Sinking a few in Chile with Albatross Task Force Instructor Luis Cabezas
Between the 4th August and 2nd September two ATF Chile instructors (including myself!) took to the high seas onboard a Chilean pelagic longline vessel that fishes for swordfish. What was our mission? What was our objective? Well, on this occasion we had a couple of important objectives related to the use of mitigation measures that prevent seabird bycatch.
We were investigating a combination of mitigation measures, at-sea and under commercial conditions with the view of measuring the efficiency of these measures and comparing the effect of seabird friendly fishing practices on target (fish) catch rates. Our work included measuring the sink rate of baited hooks to see if a modified fishing line would sink faster than the typical gear used in this fishery. The idea is, that if the hooks sink faster, the seabirds have less time to take the bait!
To do so, we had to keep in mind that some albatross species can dive down to 4 or 5 metres while many species of petrel can dive to at least 10 metres. This means we have to help the fishing gear sink really quickly and out of the reach of these vulnerable birds. We combined this with seabird counts and studies of how the birds attack hooks when we used the different kinds of fishing gear. This gives us an idea how the measures are working and to what extent they are effective solutions to seabird bycatch.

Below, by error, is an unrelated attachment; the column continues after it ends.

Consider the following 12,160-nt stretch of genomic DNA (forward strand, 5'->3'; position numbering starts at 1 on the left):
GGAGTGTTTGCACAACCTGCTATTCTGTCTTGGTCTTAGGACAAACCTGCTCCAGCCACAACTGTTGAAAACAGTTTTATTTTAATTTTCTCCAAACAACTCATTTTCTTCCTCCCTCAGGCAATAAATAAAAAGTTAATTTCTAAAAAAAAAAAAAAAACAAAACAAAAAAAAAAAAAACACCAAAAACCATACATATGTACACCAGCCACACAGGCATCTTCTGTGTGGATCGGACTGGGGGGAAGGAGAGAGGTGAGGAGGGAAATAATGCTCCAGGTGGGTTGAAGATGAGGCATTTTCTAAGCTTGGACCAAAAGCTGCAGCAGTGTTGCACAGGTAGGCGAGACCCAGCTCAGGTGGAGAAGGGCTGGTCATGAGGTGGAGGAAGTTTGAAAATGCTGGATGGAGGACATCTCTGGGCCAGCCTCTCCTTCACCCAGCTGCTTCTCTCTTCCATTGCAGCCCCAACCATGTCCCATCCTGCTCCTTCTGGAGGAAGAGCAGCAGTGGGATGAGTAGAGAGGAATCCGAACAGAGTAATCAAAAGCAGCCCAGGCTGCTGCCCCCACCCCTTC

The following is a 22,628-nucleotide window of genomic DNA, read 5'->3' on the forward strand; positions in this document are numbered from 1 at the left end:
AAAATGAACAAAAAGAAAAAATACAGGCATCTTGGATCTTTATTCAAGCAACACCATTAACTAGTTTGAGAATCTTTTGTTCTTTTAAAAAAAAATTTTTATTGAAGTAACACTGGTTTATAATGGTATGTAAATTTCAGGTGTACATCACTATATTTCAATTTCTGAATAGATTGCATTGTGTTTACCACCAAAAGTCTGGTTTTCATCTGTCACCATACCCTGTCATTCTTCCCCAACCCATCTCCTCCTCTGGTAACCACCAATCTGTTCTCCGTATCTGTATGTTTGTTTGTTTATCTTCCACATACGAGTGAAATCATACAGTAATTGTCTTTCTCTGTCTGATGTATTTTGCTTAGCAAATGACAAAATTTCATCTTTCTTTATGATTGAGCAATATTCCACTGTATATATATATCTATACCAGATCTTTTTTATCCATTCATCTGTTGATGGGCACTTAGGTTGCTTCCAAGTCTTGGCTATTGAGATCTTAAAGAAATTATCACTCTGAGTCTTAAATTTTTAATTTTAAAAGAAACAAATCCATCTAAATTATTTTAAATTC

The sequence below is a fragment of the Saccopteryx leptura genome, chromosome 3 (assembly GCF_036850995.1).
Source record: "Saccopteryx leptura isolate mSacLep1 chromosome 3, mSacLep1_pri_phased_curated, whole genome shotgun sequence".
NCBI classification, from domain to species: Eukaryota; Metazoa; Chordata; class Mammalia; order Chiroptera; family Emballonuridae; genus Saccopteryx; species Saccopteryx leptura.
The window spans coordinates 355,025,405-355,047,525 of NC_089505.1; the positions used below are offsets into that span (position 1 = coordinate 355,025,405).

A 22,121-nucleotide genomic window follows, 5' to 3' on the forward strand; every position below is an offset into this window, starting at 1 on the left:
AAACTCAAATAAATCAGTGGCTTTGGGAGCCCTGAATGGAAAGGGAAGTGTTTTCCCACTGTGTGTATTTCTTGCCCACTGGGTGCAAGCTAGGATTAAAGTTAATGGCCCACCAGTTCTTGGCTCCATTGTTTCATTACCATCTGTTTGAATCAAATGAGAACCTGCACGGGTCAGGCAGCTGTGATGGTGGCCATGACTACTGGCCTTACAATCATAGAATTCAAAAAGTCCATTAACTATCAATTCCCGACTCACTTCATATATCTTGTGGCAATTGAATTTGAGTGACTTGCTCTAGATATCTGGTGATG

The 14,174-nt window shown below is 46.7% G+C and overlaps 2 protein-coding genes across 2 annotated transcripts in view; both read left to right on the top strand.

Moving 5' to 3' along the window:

Not everything’s an experiment! While I was aboard I also took some time to conduct at-sea observations of the seabirds that were present and those that followed the vessel. During one of these periods, I noticed a couple of beautiful Critically Endangered Waved Albatross, birds that nest in the Galapagos Islands. This was the first time I had seen this species as they are not normally present this far south in Chilean waters. I was even more surprised to find that I was recording the southern-most sighting of this species!
I was able to get a couple of photos to confirm the sighting (see the picture), close to San Ambrosio Island (26°20’37”S, 079°53’28”W). Working at-sea can be a real challenge sometimes but it also gives you the chance to glimpse the beauty and hidden secrets within the vastness of the ocean, his Majesty the Pacific!